The Fulltone OCD – In Search of the Holy Grail

Fulltone OCD

Catching That Wave

The “Holy Grail” of overdrive pedals is a lot like that perfect wave that a surfer desperately seeks. Well, good news folks; I think I may have found it! The Fulltone OCD is one hell of a little pedal. Granted, there are other ones out there that offer an actual 12AX7 tube, and pretty serious tone-shaping (for example, the Radial Tonebone), but the OCD is just an incredibly simple little pedal that delivers; it sounds great anytime, anywhere!

That Perfect Driven Sound

One of the things that seems to be particularly high on the list of priorities for guitarists is how to achieve the perfect driven sound. There are so many overdrive / distortion pedals out there. You could spend all day and night just trying them all out, to see which one sounds best. Although guitars, amps and even pickups are often candidates for “Best of the Best” ranking among guitarists, the overdrive pedal seems to hold a special place in our hearts, as a critical component to our sound and an item that we keep ourselves in an unrelenting search for.

I think the reason for this is that while a 100% clean guitar is a thing of great beauty for some styles of music, a certain amount of drive or saturation is desirable in most situations. If for no other reason, the power-tube compression, the warmth and thickness, all aspects of saturation, are generally positive components when it comes to the guitar. And, of course, this all sounds best when in the hands of a qualified professional. Loud / Overdriven guitar is a lot like a really fast sports car; anyone can get in and drive, but only someone who knows what they are doing can handle those curves!

So Near and Yet So Far

Part of the mystique is that middle-ground overdrive that is so elusive. “A lot of Overdrive” is a very easy sound to get, as long as it’s a decent pedal. But that “In-Between” sound is not easy. Just a little drive — not too much. When you think of players such as Stevie Ray Vaughan, Keith Richards, Eric Clapton, Robbie Robertson or Albert Collins, what you have is a tone that is not really distorted, but big, warm, and somehow a little “Pushed.” Regardless of what you may think of their technique, these guitarists, and many others, have a tone that is 100% identifiable and deceptively difficult to emulate.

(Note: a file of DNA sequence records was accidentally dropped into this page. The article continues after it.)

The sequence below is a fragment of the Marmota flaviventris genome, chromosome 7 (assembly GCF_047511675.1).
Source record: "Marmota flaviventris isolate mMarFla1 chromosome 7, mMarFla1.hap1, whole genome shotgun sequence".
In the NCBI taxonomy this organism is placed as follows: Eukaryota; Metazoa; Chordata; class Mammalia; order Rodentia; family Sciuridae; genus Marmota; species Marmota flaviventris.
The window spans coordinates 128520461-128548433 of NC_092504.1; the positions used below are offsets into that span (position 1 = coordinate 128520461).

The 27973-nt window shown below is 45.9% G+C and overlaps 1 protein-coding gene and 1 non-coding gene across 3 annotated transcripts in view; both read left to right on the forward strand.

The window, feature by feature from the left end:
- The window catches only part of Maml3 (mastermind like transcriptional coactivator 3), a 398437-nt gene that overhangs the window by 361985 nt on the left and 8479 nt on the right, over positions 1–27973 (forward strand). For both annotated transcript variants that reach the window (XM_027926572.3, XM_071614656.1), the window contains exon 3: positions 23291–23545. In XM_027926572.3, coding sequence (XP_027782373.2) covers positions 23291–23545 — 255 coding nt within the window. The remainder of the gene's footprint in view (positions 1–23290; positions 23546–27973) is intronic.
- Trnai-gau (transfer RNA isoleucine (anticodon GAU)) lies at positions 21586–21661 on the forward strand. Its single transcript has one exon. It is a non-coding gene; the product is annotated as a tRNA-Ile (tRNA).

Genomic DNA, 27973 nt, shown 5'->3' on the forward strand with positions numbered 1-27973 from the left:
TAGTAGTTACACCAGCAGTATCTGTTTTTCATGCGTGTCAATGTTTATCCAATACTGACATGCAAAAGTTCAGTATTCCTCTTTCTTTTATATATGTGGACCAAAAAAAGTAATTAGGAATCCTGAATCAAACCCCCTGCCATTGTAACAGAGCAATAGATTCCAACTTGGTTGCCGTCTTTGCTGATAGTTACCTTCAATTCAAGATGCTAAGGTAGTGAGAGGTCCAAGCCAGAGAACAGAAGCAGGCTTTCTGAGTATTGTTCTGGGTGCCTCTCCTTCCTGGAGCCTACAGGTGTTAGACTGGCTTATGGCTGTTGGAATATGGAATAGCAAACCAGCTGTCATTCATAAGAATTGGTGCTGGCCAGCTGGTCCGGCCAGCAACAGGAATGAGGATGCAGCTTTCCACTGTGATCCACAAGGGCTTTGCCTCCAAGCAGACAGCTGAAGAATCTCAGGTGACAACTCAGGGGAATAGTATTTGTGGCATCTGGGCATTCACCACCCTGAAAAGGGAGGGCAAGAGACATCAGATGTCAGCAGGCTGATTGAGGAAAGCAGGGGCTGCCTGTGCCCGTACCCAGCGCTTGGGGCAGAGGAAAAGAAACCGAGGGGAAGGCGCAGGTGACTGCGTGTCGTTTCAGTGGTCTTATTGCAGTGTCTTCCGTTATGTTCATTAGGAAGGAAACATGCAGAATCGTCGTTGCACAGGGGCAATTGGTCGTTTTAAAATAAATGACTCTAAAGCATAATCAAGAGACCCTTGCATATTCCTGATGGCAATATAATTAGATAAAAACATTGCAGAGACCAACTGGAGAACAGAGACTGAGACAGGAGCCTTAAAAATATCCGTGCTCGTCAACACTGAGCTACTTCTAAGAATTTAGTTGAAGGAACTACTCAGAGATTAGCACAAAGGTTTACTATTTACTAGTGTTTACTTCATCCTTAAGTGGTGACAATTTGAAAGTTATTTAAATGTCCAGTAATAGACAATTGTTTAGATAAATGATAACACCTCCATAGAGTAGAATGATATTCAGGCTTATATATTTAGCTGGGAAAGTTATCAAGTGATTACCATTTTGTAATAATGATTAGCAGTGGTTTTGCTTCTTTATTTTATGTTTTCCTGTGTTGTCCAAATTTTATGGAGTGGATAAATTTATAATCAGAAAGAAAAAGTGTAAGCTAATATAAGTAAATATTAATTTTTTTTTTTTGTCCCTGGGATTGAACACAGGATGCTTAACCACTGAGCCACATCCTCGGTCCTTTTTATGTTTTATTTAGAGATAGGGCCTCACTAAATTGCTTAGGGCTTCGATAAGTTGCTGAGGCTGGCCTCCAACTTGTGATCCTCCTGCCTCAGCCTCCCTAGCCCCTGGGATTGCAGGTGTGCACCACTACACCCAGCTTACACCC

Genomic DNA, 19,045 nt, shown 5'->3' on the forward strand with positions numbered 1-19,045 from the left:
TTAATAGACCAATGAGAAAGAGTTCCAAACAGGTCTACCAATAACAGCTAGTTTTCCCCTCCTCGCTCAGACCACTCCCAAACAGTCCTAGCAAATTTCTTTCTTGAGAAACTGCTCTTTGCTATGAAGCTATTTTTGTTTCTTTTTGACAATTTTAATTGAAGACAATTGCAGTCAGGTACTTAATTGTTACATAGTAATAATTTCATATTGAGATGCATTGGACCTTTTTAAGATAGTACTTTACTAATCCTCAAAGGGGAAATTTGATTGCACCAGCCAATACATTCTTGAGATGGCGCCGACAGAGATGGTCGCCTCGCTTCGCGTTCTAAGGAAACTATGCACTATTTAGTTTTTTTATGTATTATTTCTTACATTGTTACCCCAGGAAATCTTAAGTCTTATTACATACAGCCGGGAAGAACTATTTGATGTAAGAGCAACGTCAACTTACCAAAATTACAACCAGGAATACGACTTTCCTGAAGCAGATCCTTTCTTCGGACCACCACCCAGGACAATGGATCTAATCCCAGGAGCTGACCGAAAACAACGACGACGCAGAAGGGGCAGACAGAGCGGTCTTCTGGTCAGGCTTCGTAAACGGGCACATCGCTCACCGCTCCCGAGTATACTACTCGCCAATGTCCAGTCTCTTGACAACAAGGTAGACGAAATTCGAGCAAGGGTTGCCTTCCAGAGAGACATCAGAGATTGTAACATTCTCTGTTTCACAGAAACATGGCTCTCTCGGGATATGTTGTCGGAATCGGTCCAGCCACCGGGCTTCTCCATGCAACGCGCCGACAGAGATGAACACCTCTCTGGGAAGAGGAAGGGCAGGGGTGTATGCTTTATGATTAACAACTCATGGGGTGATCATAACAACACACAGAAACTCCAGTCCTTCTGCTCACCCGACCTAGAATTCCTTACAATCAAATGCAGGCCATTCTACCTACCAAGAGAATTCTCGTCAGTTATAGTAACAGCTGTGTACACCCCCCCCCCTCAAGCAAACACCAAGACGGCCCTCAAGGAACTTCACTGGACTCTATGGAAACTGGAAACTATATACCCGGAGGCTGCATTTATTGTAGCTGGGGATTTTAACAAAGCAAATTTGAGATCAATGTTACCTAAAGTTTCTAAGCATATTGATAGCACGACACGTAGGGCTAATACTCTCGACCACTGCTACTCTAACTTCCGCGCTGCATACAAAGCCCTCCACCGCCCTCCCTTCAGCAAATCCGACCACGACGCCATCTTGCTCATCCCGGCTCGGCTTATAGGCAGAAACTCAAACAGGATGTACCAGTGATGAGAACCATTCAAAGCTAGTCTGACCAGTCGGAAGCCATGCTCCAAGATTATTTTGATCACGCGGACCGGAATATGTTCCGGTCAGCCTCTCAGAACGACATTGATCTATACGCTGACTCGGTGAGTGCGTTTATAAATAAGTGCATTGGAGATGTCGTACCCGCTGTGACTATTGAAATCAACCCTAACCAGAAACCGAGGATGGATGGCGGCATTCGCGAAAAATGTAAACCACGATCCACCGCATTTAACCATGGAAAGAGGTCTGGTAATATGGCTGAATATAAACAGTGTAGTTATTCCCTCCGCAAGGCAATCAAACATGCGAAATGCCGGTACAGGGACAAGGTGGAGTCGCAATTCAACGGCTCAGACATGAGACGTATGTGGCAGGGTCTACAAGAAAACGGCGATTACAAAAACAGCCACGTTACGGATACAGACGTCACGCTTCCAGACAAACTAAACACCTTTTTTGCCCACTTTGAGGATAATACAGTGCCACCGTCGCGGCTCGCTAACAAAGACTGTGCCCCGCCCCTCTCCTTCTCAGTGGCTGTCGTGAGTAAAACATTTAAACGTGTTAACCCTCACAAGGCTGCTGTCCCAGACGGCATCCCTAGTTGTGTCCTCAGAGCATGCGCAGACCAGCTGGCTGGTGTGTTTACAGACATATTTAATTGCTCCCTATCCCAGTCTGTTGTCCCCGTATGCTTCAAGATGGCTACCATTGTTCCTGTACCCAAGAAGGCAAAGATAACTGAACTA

Playing Well With the Other Kids

I’ve been using a Fulltone OCD exclusively for three years now and this little sucker has never let me down. It plays well with all types of amps: Marshall, Fender, Boogie. In fact, I’ve plugged this thing into a few solid-state amps and been pleasantly surprised.

My only regret is that I have not made it my business to get one of the proprietary Fulltone AC wall-warts (negative center pin, so you gotta either use theirs or know how to convert one of the BOSS adapters). From what I understand, the Fulltone OCD can handle 9-18 volts, and the more voltage you use, the more headroom you get.

I think my love affair with this pedal is mostly driven by the balance of tone and “no muss no fuss.” The drive it gives you is about as transparent as it gets, yet it’s just a little one-pound thing, solid as a rock, with minimal controls, and it plays well with all the other kids on your pedal board. So, if you’re looking for a truly transparent overdrive that sounds great through just about any amp, give the Fulltone OCD a try. I’m quite sure you’ll be impressed with this pedal.

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Ed Malaker Our resident electronics wizard came by his skills honestly — first as an apprentice in his father’s repair shop, later as a working musician and (most recently) as a sound designer for film. His passion for guitar led him to Humbucker Soup, where he continues to decode the wonders of wiring and the vicissitudes of voltage. Ed has never taken his guitar to a shop — he already knows how to fix it.